If you have some time while in town, or maybe are local but have yet to experience these classics, Cincinnati has a deep, rich chili history. That’s right, chili! Cincinnati chili originated with immigrant restaurateurs from the Macedonian region who were trying to expand their customer base by moving beyond narrowly ethnic styles of cuisine. Today we pour it over everything from noodles to fries to hot dogs.
We encourage you to keep an open mind, have some fun exploring the city, and enjoy these classic chili parlors keeping the tradition alive.
Camp Washington Chili
Camp Washington Chili, named after the historic neighborhood where it is still located today, could not have been located in a more appropriate spot with it being home to Cincinnati’s Stockyards. Since opening the doors in 1940, employees strive daily to serve this award-winning chili tradition to each customer working the counter and ladles 24 hours around the clock.
Johnny Johnson, the patriarch of the Camp Washington Chili family, has been a constant part of that routine since 1951 when he immigrated to the United States from Greece.
This diner in St. Bernard opened in 1963 and its decor has retained that spare mid-century vibe. You half expect the cast of Alice to appear from behind the counter. The chili here is meaty and flavorful, and on the salty side, so it’s best ordered over spaghetti with cheese. Gluten free? Try their bunless coney: three wieners with chili, cheese, mustard, and onion. The cheese fries are a must.
Blue Ash Chili
While BAC also has locations in Mason and Springdale, the flagship is packed with personality. Classic record albums and kitschy signage line the walls and the booths are kitted out with mini jukeboxes. They offer breakfast, double-decker sandwiches, burgers, and other diner fare, plus they have a liquor license. Guy Fieri visited in 2010 as part of his Food Network show, Diners, Drive-ins, & Dives, and BAC pays homage on their menu with Guy’s Way, a bowl of plain chili with onions and crackers. If that sounds a bit too ordinaire, try a slaw dog: a chili dog topped with creamy homemade coleslaw, or their exclusive six-way: spaghetti, chili, cheese, onions, beans, and fried jalapeño caps. BAC will serve you an eight-pound version of this dish as part of its No Freakin’ Way! Challenge; clean your plate in 60 minutes or less and it’s free.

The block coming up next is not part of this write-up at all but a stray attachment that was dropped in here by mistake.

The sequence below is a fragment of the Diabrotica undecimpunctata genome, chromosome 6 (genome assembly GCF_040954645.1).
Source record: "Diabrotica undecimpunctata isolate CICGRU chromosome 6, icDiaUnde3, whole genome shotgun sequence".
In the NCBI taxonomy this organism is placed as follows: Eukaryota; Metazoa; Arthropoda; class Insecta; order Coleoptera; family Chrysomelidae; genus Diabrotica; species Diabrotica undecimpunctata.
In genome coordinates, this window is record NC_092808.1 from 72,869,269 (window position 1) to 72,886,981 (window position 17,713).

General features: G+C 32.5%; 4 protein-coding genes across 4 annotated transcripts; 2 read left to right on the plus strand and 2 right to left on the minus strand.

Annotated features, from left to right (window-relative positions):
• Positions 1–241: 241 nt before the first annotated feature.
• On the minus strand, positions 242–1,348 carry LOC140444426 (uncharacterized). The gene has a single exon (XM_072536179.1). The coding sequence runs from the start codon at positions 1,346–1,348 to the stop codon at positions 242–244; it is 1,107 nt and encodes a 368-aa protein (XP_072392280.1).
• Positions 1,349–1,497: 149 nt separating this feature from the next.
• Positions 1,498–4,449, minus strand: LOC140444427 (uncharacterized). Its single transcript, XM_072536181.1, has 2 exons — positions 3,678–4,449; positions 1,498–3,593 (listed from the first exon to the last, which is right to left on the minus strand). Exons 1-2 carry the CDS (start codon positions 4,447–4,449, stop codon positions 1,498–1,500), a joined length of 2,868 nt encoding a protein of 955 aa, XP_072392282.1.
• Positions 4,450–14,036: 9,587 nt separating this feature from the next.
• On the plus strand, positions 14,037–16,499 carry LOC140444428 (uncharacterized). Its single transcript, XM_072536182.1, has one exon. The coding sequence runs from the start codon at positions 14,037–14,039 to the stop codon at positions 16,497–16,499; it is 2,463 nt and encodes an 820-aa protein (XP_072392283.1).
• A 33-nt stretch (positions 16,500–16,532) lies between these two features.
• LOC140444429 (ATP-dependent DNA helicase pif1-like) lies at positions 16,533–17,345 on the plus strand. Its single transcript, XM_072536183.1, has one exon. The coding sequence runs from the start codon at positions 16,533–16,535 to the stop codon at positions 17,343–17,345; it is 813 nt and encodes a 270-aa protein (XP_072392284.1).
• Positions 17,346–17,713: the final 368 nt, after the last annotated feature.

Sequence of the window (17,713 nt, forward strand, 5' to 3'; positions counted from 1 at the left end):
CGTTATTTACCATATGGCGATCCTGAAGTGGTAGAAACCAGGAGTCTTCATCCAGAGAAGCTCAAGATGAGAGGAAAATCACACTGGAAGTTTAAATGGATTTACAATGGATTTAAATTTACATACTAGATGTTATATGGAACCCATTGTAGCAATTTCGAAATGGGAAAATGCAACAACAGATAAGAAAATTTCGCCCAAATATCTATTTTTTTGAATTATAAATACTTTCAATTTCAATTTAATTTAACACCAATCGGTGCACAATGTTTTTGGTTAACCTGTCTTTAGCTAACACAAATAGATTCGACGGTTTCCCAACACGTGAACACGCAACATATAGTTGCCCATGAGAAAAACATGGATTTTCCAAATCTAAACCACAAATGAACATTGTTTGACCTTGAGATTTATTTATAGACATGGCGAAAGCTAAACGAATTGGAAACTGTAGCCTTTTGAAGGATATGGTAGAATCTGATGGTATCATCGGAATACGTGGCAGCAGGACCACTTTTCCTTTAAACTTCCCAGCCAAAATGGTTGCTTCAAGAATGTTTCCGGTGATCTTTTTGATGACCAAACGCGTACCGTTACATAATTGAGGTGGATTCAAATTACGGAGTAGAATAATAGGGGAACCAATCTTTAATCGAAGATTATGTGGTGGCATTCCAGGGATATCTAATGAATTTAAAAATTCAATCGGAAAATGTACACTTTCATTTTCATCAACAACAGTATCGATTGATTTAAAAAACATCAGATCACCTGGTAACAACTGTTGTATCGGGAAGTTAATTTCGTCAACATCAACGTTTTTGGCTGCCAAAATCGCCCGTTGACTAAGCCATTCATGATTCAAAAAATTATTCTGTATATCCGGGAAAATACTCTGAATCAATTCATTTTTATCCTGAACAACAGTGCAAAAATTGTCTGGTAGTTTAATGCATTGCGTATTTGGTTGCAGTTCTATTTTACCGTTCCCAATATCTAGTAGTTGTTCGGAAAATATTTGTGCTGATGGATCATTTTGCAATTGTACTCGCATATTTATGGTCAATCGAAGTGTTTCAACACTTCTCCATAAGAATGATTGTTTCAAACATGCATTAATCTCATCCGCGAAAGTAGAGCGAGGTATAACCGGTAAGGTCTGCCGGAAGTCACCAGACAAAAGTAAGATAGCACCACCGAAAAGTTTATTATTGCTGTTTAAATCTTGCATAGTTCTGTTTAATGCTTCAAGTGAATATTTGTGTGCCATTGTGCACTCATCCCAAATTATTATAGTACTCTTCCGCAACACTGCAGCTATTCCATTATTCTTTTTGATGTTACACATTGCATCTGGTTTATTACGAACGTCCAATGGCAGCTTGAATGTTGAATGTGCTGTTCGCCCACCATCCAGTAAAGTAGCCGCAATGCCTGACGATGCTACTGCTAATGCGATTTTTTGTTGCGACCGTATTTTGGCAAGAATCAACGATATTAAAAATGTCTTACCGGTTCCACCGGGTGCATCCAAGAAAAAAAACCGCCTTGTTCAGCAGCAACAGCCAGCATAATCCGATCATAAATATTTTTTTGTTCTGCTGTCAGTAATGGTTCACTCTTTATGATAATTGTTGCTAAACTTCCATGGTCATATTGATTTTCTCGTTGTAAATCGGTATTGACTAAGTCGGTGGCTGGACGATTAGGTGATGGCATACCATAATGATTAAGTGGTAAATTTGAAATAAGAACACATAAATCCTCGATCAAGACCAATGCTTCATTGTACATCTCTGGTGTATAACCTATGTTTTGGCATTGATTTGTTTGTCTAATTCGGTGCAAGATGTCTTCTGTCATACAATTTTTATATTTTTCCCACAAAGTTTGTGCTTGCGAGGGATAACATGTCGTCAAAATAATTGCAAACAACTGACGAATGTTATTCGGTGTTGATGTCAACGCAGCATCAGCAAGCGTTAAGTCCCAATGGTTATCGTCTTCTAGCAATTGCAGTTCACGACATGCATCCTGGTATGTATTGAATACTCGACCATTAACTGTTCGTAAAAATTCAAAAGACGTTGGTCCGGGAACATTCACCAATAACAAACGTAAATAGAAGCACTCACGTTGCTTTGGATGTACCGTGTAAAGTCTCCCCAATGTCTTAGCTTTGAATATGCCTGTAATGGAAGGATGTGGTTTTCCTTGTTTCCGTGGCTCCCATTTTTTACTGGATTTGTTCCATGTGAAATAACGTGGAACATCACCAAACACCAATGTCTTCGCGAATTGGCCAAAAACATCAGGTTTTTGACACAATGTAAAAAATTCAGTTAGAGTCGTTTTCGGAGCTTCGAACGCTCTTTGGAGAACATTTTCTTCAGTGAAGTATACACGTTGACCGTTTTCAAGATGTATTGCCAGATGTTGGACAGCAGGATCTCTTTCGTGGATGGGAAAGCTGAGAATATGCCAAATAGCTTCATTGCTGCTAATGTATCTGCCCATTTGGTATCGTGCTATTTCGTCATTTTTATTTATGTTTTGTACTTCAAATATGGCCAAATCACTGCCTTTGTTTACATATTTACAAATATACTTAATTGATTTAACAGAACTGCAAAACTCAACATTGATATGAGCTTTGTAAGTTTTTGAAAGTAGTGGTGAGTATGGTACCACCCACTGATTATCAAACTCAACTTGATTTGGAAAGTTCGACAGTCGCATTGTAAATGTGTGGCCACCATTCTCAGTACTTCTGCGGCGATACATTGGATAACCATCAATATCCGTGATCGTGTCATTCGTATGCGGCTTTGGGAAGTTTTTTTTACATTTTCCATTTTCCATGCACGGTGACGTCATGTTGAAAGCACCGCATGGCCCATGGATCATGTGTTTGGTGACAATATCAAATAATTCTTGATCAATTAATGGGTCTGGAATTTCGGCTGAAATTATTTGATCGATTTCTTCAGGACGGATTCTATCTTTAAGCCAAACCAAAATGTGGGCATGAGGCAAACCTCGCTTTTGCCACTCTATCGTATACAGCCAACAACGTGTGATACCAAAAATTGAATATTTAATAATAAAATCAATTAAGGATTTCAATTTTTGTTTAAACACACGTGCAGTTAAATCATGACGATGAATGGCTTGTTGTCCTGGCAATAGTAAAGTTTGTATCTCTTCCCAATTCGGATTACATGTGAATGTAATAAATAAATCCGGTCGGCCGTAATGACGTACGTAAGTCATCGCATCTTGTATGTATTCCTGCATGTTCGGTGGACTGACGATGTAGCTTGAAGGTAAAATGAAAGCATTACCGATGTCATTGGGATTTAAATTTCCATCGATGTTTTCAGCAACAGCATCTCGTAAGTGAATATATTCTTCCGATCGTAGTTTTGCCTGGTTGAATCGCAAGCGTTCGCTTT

This time machine (with laudable chili) will transport you back to 1948. A sign over a row of wooden booths reads: “Please do not sit one in a booth between 11:30 and 1,” a reminder of the days when the place accommodated throngs of shift workers on their lunch break. If you go, plan ahead: Cretan’s is only open from 10 a.m. to 2 p.m., Monday through Friday. And bring cash because they don’t take credit cards.
Empress first opened on Vine between Eight and Ninth streets in 1922, making Greek brothers Tom and John Kiradjieff the first to strike Cincinnati chili gold. They named their parlor after the Empress burlesque theater next door. Despite its history, Empress has gotten lost in the marketing sauce over the years and is down to just two parlors, one in Alexandria and one on Werk Road in Bridgetown, a small storefront tucked away in a strip mall next to The Pirates Den. All the usual suspects are represented on the menu. Don’t forget a side of their excellent Saratoga chips.
This red, white, and blue beacon on Monmouth Street in Newport (there are also outposts in Erlanger and Covington) hews pretty closely to the retro style of many a chili parlor, but with a few unique riffs both on and off the menu. Place your order at the register, grab a cafeteria-style tray, and slide it down the counter to receive your order. Then grab a table near their classic jukebox, or outside—Dixie is the only spot we visited that offers chili al fresco. Tuck into a classic coney or try the Chili Man Dip for two: Philly cream cheese, mashed pinto beans, chili, chopped onions, topped with shredded cheese and parsley, and served with tortilla chips. Dixie also offers a vegetarian chili with a tangy blend of onions, tomatoes, textured soy protein, and dried apples.
Price Hill Chili
Since opening on Glenway Avenue in 1962, Price Hill Chili has become more than a restaurant. It’s a west side community center, power breakfast spot, post-church lunch hub, and game day destination. Think of it as the village green, with chili. In a city full of deep-rooted chili joints, PHC has added to its family tree by scooping up the hearts and minds of west-siders who come for the solid diner food and convivial atmosphere. In addition to PHC’s dining room and patio area (not quite outdoor dining, but with plenty of sliding glass doors) you can sidle up to their full service bar, the Golden Fleece, and order anything from Price Hill Chili’s extensive menu, which naturally includes all the usual ways and means of their popular take on Queen City chili.
Pleasant Ridge Chili
Classic sign, check. Jukebox, check. Red vinyl booths, check. Generous portions, check. Line-up of non-chili diner classics, check. Pleasant Ridge Chili embodies the best of the chili parlor vibe without drifting into kitsch. Some social media commentators give the brown gravy cheese fries here high marks, but if your preferred gravy is chili, you can get a ladle full of PRC’s family recipe on those fries instead. Most chili dishes are available as half-portions, in case you’re eating light. PRC has been a neighborhood staple since 1964 and their lunch crowd is as diverse as the environs. Being open from 9 a.m. until 4:30 a.m. also wins PRC a lot of love. they only accept cash.